• Froome on Stage 18 of the Vuelta, the stage that he returned a positive test for Salbutamol (Getty Images)Source: Getty Images
The Union Cycliste Internationale (UCI) has confirmed the Adverse Analytical Finding against Chris Froome from Stage 18 of his recent victorious Vuelta a Espana campaign.
Cycling Central

14 Dec 2017 - 7:07 AM  UPDATED 14 Dec 2017 - 9:12 AM

Four-time Tour de France winner Chris Froome (Team Sky) delivered an Adverse Analytical Finding for the presence of over two times the legal limit of salbutamol in his urine during his recent victory at the 2018 Vuelta a Espana.

In a statement released by the UCI, the peak organising body of cycling confirmed the results found by the analysis of the 'A' and 'B' samples, and stated the process that it would follow in respect to the positive tests.

"The Union Cycliste Internationale confirms that British rider Christopher Froome was notified of an Adverse Analytical Finding (AAF) of Salbutamol in excess of 1000ng/ml (*) in a sample collected during the Vuelta a España on 7 September 2017. The rider was notified of the AAF on 20 September 2017.

"The anti-doping control was planned and carried out by the Cycling Anti-Doping Foundation (CADF), the independent body mandated by the UCI, in charge of defining and implementing the anti-doping strategy in cycling.

"The analysis of the B sample has confirmed the results of the rider’s A sample and the proceedings are being conducted in line with the UCI Anti-Doping Rules.

"As a matter of principle, and whilst not required by the World Anti-Doping Code, the UCI systematically reports potential anti-doping rule violations via its website when a mandatory provisional suspension applies. Pursuant to Article 7.9.1. of the UCI Anti-Doping Rules, the presence of a Specified Substance such as Salbutamol in a sample does not result in the imposition of such mandatory provisional suspension against the rider."

Froome faces questions over salbutamol levels at Vuelta a España
Four-time Tour de France winner Chris Froome's Vuelta a España title from earlier this year is in doubt after an abnormal drug test result.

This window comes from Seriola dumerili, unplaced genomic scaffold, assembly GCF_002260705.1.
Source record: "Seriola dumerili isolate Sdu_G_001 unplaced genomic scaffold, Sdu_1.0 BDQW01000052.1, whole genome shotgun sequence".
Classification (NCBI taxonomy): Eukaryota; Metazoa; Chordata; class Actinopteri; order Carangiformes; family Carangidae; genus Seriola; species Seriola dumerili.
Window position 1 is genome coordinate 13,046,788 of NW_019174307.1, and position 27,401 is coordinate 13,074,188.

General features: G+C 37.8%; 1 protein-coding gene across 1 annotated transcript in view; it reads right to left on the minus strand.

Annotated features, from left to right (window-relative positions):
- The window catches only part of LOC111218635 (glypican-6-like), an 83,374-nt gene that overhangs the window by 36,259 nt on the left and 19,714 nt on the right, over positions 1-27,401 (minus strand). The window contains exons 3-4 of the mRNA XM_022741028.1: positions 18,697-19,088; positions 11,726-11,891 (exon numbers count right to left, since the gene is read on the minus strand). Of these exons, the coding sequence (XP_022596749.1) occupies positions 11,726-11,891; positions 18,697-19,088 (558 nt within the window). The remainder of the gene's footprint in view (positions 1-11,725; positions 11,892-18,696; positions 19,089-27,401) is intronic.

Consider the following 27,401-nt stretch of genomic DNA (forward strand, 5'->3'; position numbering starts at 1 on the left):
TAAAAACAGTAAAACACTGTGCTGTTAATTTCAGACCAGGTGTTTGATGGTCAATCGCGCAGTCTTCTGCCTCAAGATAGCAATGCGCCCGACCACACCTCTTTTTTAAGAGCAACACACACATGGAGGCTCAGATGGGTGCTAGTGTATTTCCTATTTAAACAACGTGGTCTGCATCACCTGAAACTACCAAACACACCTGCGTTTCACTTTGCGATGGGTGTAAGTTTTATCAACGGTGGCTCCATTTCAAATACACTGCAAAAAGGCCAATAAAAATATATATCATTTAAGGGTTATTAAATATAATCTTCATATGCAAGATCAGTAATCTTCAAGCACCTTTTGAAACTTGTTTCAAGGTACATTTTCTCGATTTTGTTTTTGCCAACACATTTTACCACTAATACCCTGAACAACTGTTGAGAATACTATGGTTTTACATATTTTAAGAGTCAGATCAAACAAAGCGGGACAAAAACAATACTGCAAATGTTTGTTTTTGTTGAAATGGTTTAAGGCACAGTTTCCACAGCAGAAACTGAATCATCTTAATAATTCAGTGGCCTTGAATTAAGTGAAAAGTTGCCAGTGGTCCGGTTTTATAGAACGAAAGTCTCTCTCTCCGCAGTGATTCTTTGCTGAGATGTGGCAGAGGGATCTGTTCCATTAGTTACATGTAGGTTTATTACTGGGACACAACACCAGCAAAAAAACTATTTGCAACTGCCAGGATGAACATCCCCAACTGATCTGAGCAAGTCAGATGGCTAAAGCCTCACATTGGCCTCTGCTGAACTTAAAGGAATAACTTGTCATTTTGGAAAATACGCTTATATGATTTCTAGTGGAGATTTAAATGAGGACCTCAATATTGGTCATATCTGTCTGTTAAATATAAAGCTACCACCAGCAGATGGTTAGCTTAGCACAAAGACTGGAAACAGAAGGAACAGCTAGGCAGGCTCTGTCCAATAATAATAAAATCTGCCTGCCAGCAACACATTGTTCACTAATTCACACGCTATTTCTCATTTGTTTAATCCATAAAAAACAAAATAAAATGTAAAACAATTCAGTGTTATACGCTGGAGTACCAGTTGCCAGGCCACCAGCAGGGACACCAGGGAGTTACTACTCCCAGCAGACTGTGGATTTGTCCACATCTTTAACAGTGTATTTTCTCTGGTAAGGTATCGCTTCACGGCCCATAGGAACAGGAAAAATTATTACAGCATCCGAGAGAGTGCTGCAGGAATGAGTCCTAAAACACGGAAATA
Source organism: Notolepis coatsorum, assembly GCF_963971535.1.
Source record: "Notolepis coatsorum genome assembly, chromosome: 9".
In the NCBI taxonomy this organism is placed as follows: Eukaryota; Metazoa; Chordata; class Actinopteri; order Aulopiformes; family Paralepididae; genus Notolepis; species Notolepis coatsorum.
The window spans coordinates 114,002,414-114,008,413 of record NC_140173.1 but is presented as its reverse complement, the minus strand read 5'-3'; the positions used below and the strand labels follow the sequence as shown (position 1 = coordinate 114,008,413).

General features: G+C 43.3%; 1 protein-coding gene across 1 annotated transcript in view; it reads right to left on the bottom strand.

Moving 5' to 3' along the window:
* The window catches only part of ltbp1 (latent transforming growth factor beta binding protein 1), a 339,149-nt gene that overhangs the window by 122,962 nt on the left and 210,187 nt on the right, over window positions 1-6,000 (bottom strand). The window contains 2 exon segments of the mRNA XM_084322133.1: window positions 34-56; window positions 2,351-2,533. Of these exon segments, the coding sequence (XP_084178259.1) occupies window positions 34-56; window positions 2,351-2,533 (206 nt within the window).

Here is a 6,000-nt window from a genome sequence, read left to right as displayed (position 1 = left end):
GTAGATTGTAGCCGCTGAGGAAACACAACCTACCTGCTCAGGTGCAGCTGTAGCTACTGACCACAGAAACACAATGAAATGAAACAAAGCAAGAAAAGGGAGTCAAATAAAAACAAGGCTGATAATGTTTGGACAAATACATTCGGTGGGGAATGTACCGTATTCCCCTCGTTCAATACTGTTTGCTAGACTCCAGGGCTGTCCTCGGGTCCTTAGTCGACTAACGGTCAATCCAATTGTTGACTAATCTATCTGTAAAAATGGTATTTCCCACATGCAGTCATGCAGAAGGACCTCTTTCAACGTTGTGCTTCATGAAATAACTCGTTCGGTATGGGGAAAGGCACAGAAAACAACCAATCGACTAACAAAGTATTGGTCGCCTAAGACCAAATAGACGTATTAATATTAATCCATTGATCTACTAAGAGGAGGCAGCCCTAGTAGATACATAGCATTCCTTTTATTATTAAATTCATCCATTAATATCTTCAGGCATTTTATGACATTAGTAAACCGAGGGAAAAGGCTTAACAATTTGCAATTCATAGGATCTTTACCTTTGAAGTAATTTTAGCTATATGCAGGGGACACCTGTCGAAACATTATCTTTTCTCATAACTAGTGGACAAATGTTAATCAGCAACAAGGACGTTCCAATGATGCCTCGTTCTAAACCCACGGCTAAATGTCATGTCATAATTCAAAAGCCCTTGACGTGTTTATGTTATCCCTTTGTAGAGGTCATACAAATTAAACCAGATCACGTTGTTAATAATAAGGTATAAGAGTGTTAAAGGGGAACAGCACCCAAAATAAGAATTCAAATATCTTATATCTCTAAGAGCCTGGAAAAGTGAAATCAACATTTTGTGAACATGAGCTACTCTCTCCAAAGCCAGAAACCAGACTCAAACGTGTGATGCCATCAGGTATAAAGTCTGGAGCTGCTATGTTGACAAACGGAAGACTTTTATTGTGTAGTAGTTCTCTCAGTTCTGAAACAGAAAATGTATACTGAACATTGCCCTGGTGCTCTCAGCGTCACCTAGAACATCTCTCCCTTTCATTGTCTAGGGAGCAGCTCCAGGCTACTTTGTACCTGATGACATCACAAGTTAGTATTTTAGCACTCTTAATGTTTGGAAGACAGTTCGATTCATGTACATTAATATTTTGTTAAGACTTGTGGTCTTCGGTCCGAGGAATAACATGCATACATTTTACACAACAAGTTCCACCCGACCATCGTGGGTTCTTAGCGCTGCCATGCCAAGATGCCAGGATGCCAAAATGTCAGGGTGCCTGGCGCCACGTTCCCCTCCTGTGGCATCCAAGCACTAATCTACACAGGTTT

The organisers of the Vuelta, Unipublic, also released a statement supporting the UCI's process.

"Regarding today’s news about Christopher Froome’s unfavourable test result during La Vuelta 2017, Unipublic, the organiser of La Vuelta, wishes to communicate that it will await the UCI’s official conclusions. The regulatory entity has launched an investigation and the position of La Vuelta’s organiser is one of extreme caution, as it hopes for this issue to be resolved as quickly as possible."

Froome released his own statement on the matter through Team Sky, stating that he was taking Salbutamol for his asthma. An attack had brought upon an increase in the dosage, but he thought he had remained within the prescribed limits and not required a Therapeutic Use Exemption (TUE).

"As always, I took the greatest care to ensure that I did not use more than the permissible dose," Froome said.

"I take my leadership position in my sport very seriously. The UCI is absolutely right to examine test results and, together with the team, I will provide whatever information it requires."

Salbutamol is permitted by WADA rules, without the need for a therapeutic use exemption, when inhaled up to a limit of 1,600 micrograms over a period of 24 hours and no more than 800 over 12 hours.

Sky said analysis of Froome's sample showed the presence of Salbutamol at a concentration of 2,000 nanograms per millilitre (ng/ml), compared with the WADA threshold of 1,000ng/ml.

It said none of the 20 other urine tests taken by the rider had required any further explanation.